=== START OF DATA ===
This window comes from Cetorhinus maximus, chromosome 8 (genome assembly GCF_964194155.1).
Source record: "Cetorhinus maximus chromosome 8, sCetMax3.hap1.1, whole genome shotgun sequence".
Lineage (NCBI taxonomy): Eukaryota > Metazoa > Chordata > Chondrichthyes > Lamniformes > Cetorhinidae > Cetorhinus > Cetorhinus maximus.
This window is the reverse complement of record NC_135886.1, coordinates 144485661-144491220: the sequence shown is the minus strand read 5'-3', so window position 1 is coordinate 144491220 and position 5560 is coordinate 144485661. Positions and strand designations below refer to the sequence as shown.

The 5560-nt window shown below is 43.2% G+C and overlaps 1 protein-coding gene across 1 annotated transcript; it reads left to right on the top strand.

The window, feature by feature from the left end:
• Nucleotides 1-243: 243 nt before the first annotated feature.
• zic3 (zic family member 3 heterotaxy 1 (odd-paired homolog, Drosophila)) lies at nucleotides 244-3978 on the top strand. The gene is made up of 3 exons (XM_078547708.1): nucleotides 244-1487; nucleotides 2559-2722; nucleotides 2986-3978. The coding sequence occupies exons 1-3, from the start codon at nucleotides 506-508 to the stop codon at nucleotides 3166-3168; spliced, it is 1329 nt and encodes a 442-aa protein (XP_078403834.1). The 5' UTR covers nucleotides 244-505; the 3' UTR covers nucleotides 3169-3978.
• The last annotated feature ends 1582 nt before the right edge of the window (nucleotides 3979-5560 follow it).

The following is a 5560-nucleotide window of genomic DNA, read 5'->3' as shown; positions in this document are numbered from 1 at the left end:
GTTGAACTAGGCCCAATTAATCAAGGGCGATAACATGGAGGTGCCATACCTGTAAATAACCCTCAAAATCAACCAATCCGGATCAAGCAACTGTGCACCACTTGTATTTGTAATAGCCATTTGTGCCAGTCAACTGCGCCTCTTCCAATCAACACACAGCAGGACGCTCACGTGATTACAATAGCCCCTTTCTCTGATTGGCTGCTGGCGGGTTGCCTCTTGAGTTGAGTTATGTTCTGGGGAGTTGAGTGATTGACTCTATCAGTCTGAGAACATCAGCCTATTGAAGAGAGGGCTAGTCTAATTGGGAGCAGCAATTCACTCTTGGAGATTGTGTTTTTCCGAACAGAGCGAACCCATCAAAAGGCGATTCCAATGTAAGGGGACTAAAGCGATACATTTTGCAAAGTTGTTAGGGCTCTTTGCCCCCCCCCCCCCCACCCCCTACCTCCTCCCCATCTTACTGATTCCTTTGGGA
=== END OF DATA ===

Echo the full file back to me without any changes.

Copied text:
This window comes from Cetorhinus maximus, chromosome 8 (genome assembly GCF_964194155.1).
Source record: "Cetorhinus maximus chromosome 8, sCetMax3.hap1.1, whole genome shotgun sequence".
Lineage (NCBI taxonomy): Eukaryota > Metazoa > Chordata > Chondrichthyes > Lamniformes > Cetorhinidae > Cetorhinus > Cetorhinus maximus.
This window is the reverse complement of record NC_135886.1, coordinates 144485661-144491220: the sequence shown is the minus strand read 5'-3', so window position 1 is coordinate 144491220 and position 5560 is coordinate 144485661. Positions and strand designations below refer to the sequence as shown.

The 5560-nt window shown below is 43.2% G+C and overlaps 1 protein-coding gene across 1 annotated transcript; it reads left to right on the top strand.

The window, feature by feature from the left end:
• Nucleotides 1-243: 243 nt before the first annotated feature.
• zic3 (zic family member 3 heterotaxy 1 (odd-paired homolog, Drosophila)) lies at nucleotides 244-3978 on the top strand. The gene is made up of 3 exons (XM_078547708.1): nucleotides 244-1487; nucleotides 2559-2722; nucleotides 2986-3978. The coding sequence occupies exons 1-3, from the start codon at nucleotides 506-508 to the stop codon at nucleotides 3166-3168; spliced, it is 1329 nt and encodes a 442-aa protein (XP_078403834.1). The 5' UTR covers nucleotides 244-505; the 3' UTR covers nucleotides 3169-3978.
• The last annotated feature ends 1582 nt before the right edge of the window (nucleotides 3979-5560 follow it).

The following is a 5560-nucleotide window of genomic DNA, read 5'->3' as shown; positions in this document are numbered from 1 at the left end:
GTTGAACTAGGCCCAATTAATCAAGGGCGATAACATGGAGGTGCCATACCTGTAAATAACCCTCAAAATCAACCAATCCGGATCAAGCAACTGTGCACCACTTGTATTTGTAATAGCCATTTGTGCCAGTCAACTGCGCCTCTTCCAATCAACACACAGCAGGACGCTCACGTGATTACAATAGCCCCTTTCTCTGATTGGCTGCTGGCGGGTTGCCTCTTGAGTTGAGTTATGTTCTGGGGAGTTGAGTGATTGACTCTATCAGTCTGAGAACATCAGCCTATTGAAGAGAGGGCTAGTCTAATTGGGAGCAGCAATTCACTCTTGGAGATTGTGTTTTTCCGAACAGAGCGAACCCATCAAAAGGCGATTCCAATGTAAGGGGACTAAAGCGATACATTTTGCAAAGTTGTTAGGGCTCTTTGCCCCCCCCCCCCCCACCCCCTACCTCCTCCCCATCTTACTGATTCCTTTGGGA